Is your career in good shape? Do you feel invigorated at your
job? Do you feel healthy coming to work each day, knowing that
your hard work is paying off, improving your prospects for the
future? In the same way a long distance runner improves his
or her cardiovascular system with each run, a properly exercised
career will carry you further than a slothful one. A yearly
career check-up will help determine whether your current job
is the best one available for you, or whether it's time to flex
your employment search muscles. Regardless of title or industry,
professionals who take time out on a periodic basis to evaluate
and plan their careers will advance faster, earn more money,
and stay ahead of their peers in their personal and professional
When was the last time you took the pulse on your career? In
the midst of the great wave of change in industries such as
healthcare and information systems, what part of the wave are
you on? Will you ride proudly on the crest, letting the wave
carry you forward into your future, or will your career be crushed
by the rough waves of change?
There are a number of questions to ask when you give your career
a thorough physical examination. It is important to periodically
take time and distance to answer these queries objectively and
Here are some of the important questions to ask when you take
a vacation day or a long weekend. Take the time to write down
your answers. We suggest starting with a new spiral notebook
or blank book. Like any journal process, the more time you put
into this exercise, the more you will get out of it. Spend at
least five minutes answering each question before going on to
the next. A quick mental check will not serve you as well as
some deep thought and a long writing session.
Are your skills and abilities being well used in your job?
Do you feel challenged on a daily basis? Weekly? At all? Do
you feel under-utilized?
long have you been in your present position? Are you still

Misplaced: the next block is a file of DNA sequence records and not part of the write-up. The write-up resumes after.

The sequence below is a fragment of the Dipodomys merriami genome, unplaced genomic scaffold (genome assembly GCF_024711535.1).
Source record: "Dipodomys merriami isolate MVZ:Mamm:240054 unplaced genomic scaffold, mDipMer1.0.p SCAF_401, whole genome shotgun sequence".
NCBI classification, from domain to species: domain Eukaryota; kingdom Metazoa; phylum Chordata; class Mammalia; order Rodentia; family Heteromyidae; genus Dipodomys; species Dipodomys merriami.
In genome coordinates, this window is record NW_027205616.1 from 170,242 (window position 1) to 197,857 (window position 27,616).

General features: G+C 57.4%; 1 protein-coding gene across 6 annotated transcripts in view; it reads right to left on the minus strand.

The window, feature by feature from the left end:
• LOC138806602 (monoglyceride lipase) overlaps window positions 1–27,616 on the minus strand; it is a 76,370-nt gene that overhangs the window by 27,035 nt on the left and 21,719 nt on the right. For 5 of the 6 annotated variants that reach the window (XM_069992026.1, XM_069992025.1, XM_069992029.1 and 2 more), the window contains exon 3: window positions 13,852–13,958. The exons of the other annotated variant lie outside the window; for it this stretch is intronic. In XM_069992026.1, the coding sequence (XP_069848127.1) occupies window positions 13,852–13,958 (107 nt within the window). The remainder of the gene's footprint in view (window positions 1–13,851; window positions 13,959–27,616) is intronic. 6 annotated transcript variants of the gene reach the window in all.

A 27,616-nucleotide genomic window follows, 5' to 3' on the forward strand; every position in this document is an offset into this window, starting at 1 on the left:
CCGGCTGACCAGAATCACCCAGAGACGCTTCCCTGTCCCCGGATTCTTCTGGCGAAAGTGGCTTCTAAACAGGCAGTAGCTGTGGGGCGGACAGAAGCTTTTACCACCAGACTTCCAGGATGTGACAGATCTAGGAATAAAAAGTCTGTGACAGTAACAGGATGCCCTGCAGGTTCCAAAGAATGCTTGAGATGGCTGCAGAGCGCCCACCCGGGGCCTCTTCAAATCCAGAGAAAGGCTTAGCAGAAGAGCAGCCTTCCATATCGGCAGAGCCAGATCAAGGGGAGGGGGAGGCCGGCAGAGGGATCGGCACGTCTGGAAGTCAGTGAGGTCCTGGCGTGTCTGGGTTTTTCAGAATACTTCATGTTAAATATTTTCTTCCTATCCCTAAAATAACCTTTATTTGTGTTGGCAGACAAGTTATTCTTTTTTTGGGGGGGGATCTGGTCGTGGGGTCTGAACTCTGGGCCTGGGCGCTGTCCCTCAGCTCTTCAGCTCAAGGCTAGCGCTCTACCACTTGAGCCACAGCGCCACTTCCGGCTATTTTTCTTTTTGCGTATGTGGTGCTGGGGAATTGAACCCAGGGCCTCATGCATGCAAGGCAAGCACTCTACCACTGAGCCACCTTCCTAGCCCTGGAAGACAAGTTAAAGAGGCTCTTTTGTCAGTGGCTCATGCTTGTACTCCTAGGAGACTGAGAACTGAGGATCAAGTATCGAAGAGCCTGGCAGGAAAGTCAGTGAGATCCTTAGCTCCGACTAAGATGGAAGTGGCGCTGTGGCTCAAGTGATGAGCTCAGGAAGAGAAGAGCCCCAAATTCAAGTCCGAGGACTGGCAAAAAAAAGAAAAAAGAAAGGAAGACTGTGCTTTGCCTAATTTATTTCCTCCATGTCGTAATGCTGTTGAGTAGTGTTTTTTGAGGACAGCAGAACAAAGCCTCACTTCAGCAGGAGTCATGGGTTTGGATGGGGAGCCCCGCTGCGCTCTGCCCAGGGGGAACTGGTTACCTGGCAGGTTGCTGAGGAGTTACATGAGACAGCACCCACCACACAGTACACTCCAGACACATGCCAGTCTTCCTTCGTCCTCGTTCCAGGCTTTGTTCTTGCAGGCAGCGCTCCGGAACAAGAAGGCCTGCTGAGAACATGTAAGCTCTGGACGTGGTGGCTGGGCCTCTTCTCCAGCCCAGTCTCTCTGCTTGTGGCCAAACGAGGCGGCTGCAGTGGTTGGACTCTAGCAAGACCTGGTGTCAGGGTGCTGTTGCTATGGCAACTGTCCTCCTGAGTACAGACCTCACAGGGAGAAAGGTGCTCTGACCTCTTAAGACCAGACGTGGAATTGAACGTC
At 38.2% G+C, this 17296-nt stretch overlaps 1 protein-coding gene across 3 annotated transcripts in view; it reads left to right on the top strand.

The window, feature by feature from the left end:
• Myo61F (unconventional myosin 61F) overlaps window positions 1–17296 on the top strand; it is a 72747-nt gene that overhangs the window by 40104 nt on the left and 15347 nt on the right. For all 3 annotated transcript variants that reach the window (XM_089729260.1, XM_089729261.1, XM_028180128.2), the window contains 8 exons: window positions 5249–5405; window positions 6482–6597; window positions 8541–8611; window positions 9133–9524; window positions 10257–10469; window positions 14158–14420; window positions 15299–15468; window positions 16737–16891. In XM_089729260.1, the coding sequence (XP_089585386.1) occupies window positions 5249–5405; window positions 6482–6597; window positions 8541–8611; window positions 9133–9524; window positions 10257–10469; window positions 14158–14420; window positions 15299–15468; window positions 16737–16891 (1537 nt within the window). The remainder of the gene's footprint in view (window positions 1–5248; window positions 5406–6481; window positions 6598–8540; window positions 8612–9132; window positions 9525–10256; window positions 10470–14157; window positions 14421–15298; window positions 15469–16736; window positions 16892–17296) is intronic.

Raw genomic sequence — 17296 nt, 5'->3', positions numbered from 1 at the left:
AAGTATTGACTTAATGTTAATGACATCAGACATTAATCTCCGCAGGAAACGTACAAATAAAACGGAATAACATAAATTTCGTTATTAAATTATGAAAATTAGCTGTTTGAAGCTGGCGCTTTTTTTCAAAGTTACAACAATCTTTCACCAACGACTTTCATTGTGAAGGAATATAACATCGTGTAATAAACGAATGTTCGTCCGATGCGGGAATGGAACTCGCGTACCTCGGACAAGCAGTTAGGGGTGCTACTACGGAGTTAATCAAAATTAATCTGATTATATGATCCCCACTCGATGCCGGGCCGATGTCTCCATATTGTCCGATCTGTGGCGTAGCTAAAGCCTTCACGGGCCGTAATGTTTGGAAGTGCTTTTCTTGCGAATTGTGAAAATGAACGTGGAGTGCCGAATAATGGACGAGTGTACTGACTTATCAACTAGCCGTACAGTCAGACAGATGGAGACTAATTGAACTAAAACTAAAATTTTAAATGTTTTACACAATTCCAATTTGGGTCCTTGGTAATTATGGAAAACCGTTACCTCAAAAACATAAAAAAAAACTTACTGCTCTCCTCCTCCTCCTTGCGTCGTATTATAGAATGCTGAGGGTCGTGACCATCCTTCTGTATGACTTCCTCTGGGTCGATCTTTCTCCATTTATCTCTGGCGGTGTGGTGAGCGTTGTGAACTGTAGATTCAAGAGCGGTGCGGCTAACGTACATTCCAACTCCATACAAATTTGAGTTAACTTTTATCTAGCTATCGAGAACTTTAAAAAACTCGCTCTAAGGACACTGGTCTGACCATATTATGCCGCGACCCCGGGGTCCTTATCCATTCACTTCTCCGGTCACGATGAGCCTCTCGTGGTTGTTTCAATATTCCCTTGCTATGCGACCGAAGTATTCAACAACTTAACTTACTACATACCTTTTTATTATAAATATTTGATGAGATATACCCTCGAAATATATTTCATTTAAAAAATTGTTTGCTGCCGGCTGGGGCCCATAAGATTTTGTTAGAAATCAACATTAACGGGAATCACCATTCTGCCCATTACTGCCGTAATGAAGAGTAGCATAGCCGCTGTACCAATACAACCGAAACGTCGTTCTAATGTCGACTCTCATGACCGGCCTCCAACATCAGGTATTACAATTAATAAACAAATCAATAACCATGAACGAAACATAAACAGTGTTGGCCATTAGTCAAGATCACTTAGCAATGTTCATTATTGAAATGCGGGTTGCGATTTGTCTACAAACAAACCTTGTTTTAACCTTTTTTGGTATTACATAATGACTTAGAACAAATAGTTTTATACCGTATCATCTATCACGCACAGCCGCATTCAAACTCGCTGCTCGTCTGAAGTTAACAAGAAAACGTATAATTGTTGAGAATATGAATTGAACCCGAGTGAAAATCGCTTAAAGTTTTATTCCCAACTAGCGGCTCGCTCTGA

learning? Are you making a contribution to your company's
growth and profitability? How long have others in similar
positions been in their jobs? Have you been passed over for
promotions? Are you recognized for your achievements and rewarded
whom do you report? Is he or she well regarded in your company?
Are they spending time with you to further develop your skills?
Does your manager perceive you as promotable? If they move
up in the organization, will you be promoted as well?
you listened to? Do your superiors or your co-workers ask
for your opinions? Do your honest appraisals or complaints
get handled to your satisfaction, or do they fall on deaf
does your compensation or pay compare to your peers within
your company, or within similar companies in the area? Have
you been given raises each year of at least double the rate
of inflation? At what salary levels are new employees coming
in? Does the company provide benefits such as educational
reimbursement, profit sharing, 401-k savings-matching programs,
or stock options?
your company staying on top of the changes in your field?
Is it known as an innovator? Does top management communicate
with and take input from the rank and file?
your organization resting on past performance, or is it actively
dedicated to research and development and marketing of new
products or services?
your company known as customer-service oriented? Is the company
vision communicated clearly and regularly within the organization?
Are most employees aligned with the company vision statement,
or do are they cynical about the company which spouts a philosophy
but doesn't live up to it?
your existing career options lead to your ultimate career
goals? Do you have a clear plan of where you want to go in
the organization? Do you (and your boss) have a career progress
plan set out for you? Have you examined other career options?
The answers to these questions will help you determine whether
your position with your company is a healthy one for your career.
If you are finding your job challenging, are learning new skills
and gaining new experiences, and your company is working to
stay on the cutting edge of technology and the services provided
to your customers, you are in good shape for the future. If
you have been promoted at least once every two years, and you
are listened to when you express yourself about the company's
problems, needs, or direction, and management responds to complaints
or problems by fixing what is wrong, you are in an excellent
environment which is supporting your future growth.
If you find that most of your answers are negative, it is time
for you to examine your goals, write a new resume, and begin
looking for alternatives. There are many excellent books in
the business section of bookstores which can guide you in your
search for a new job. Do your homework, prepare yourself well,
and find an opportunity that will get you excited to wake up
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